Lucrative stretches: It's not going to be too easy too often for the Sens, but they will play five home games in a row from March 28 to April 4 and seven of nine when you extend that to April 12. So maybe they'll squeeze right into the playoffs?


Olympic factor: Just two players made the Olympic team, so Ottawa can rest up for their tough finish. They're a young team, too, so it could be interesting.




Home games remaining: 20


Road games remaining: 16


Toughest stretches: The Lightning play four in a row on the road from Jan. 28 to Feb. 6 and then two home games before the Olympic break. After everyone returns, they play more four away contests in a row. So that's probably the biggest mountain.


The other challenging stretch could be five of seven on the road from March 19-30.


Lucrative stretches: Tampa Bay gets four of five games at home beginning on Thursday, but the home stretch might be pull away time for the Bolts (bonus points if Steve Stamkos is along for the ride).


They play six games in a row in the 'Bay** from March 6-17 and another six consecutive home games from April 1-11. So maybe trade for Lightning players late in the game?


Olympic factor: Six players


That number might seem a little imposing, but the Lightning have gotten kind of lucky (the Lightning, not Lightning players) beyond the obvious RG III-ish risks involved with Stamkos trying to rush back from his troubling injury to play in Sochi. (Look, they're saying all the right things ... but that's how I see it.)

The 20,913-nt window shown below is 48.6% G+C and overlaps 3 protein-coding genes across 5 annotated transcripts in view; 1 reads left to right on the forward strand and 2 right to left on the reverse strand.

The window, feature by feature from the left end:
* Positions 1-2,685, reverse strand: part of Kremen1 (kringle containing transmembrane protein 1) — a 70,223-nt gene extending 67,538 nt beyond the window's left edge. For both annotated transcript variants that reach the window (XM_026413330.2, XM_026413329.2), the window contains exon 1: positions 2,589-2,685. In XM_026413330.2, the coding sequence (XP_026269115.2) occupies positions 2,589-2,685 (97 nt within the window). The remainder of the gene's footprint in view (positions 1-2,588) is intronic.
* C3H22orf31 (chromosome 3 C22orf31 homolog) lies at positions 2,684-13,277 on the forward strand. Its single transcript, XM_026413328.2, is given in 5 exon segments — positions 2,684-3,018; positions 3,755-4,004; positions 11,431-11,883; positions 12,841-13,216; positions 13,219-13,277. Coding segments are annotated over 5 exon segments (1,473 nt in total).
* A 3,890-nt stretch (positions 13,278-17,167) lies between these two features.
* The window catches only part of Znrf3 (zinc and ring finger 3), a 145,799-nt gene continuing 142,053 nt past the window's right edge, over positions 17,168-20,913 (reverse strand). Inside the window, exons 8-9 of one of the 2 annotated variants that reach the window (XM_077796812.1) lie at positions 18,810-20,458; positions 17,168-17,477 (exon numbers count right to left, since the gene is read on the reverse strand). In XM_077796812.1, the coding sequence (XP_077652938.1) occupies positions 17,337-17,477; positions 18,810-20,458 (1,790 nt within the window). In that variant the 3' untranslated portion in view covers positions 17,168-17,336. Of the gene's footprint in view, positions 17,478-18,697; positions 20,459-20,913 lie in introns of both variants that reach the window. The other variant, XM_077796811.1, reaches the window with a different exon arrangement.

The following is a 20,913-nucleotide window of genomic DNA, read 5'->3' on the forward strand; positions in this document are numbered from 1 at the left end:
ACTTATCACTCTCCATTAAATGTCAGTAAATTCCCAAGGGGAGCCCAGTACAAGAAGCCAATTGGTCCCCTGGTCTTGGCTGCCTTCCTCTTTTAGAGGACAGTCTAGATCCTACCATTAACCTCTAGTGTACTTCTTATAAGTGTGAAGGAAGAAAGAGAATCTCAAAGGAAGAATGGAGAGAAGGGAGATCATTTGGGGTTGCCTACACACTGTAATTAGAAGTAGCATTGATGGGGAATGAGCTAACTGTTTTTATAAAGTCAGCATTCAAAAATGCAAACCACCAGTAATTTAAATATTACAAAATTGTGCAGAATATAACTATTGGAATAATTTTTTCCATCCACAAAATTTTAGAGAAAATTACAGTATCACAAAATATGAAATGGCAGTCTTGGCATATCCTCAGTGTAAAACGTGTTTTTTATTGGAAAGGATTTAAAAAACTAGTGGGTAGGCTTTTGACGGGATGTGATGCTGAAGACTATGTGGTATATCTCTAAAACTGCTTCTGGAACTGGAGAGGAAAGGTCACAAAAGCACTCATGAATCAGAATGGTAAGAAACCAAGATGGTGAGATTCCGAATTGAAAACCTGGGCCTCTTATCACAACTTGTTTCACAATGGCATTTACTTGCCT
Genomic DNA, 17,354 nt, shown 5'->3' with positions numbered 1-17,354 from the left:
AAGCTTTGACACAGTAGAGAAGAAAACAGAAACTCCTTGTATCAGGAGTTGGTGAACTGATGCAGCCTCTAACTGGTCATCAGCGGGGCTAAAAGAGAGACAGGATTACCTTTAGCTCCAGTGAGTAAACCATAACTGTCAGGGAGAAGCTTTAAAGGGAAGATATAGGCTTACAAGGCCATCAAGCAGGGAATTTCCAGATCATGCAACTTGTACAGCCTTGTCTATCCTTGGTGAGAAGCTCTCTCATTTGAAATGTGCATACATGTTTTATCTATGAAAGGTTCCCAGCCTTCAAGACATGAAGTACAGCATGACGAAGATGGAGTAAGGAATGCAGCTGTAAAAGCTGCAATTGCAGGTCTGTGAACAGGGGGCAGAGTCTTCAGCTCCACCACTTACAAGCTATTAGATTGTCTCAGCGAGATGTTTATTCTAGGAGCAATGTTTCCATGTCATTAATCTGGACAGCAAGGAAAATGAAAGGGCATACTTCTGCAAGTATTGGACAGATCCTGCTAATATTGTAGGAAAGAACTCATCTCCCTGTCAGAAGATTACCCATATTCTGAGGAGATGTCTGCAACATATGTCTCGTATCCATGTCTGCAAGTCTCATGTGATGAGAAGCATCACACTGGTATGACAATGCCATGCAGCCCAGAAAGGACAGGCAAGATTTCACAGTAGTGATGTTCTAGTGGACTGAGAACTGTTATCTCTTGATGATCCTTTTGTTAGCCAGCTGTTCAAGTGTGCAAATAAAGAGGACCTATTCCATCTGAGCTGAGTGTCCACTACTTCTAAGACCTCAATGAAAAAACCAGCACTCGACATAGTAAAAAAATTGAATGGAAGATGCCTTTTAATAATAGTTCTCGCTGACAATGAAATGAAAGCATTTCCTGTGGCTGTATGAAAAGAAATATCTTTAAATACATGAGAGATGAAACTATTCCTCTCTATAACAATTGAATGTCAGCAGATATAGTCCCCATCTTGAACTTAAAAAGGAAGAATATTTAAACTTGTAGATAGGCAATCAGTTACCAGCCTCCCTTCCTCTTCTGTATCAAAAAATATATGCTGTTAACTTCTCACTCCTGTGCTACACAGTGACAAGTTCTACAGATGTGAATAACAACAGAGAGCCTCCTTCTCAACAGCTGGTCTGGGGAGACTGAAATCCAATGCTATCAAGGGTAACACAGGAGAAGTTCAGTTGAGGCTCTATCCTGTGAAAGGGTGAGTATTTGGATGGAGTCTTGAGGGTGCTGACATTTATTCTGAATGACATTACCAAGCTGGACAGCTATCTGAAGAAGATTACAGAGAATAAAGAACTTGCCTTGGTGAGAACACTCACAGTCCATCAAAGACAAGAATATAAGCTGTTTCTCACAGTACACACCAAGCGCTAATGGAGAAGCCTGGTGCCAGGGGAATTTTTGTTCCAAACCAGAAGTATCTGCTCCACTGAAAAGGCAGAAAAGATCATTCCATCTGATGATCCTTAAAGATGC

Anyway, beyond that, some significant snubs could give Tampa Bay the kind of boost that could give them a great chance to take the Atlantic. Ben Bishop, Victor Hedman and Martin St. Louis all get lengthy breaks, which is nice because they are all go-to guys. So I'd say it's mostly a good thing beyond the obvious really big, flashing red button that says "Uh oh Stamkos."




Home games remaining: 16


Road games remaining: 19


Tough stretches: Really, it's one stretch, but it's a big ugly one. Let's roll it out to make it digestible:


-- They'll play four of five games away from Toronto. They then rotate home and away in between another tough run.


-- Which would be five more away contests.


-- Overall, they'll play 10 of 13 games on the road from Feb. 4 to March 18. Thankfully, the Olympic break obviously makes it a BIT less challenging, but it's still a run that could prove problematic for a team many don't believe in.


Lucrative stretches: There isn't anything outstanding, except maybe a run from mid-March to early April. The Maple Leafs play three of four games in Toronto and seven of nine at home overall from March 19 - April 5.


Olympic impact: Three players


Pretty amazing that the team that is obsessed over the most by Canadians (along with Montreal, maybe ... not trying to start a flamewar on this one) is only sending two 'Mericans and one Russian overseas. Of course, they depend heavily upon Phil Kessel and James van Riemsdyk's offense, so Leafs fans and their owners should root for safety in Sochi.


For a full list of injuries and suspensions, click here.


* - Seriously, don’t be one of those Doogie Howser-level overachievers unless you have some sweet gig lined up or are up to your teeth in loan debt. Stretch your legs. Smell the roses. If you can.


** - Do people call it that? Probably not.

James O'Brien
James O'Brien is the Hockey Daily Dose's author and has been a contributor to NBC's Pro Hockey Talk for more than four years. Follow him on Twitter.